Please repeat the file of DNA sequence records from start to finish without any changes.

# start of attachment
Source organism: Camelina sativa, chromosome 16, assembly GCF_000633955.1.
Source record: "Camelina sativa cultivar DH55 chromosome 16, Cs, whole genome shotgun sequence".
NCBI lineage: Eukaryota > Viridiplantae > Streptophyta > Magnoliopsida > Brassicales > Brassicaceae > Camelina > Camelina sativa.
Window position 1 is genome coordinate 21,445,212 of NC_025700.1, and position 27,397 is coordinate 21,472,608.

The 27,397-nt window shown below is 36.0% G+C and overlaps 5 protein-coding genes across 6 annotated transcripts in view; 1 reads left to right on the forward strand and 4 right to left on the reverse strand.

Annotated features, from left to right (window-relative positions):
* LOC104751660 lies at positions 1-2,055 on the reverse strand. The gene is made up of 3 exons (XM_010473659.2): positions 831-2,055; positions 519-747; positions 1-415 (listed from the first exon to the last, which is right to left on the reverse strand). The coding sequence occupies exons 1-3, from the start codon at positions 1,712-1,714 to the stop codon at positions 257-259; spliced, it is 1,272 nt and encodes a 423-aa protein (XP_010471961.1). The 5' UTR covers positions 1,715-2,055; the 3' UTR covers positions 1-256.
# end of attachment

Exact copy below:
Source organism: Camelina sativa, chromosome 16, assembly GCF_000633955.1.
Source record: "Camelina sativa cultivar DH55 chromosome 16, Cs, whole genome shotgun sequence".
NCBI lineage: Eukaryota > Viridiplantae > Streptophyta > Magnoliopsida > Brassicales > Brassicaceae > Camelina > Camelina sativa.
Window position 1 is genome coordinate 21,445,212 of NC_025700.1, and position 27,397 is coordinate 21,472,608.

The 27,397-nt window shown below is 36.0% G+C and overlaps 5 protein-coding genes across 6 annotated transcripts in view; 1 reads left to right on the forward strand and 4 right to left on the reverse strand.

Annotated features, from left to right (window-relative positions):
* LOC104751660 lies at positions 1-2,055 on the reverse strand. The gene is made up of 3 exons (XM_010473659.2): positions 831-2,055; positions 519-747; positions 1-415 (listed from the first exon to the last, which is right to left on the reverse strand). The coding sequence occupies exons 1-3, from the start codon at positions 1,712-1,714 to the stop codon at positions 257-259; spliced, it is 1,272 nt and encodes a 423-aa protein (XP_010471961.1). The 5' UTR covers positions 1,715-2,055; the 3' UTR covers positions 1-256.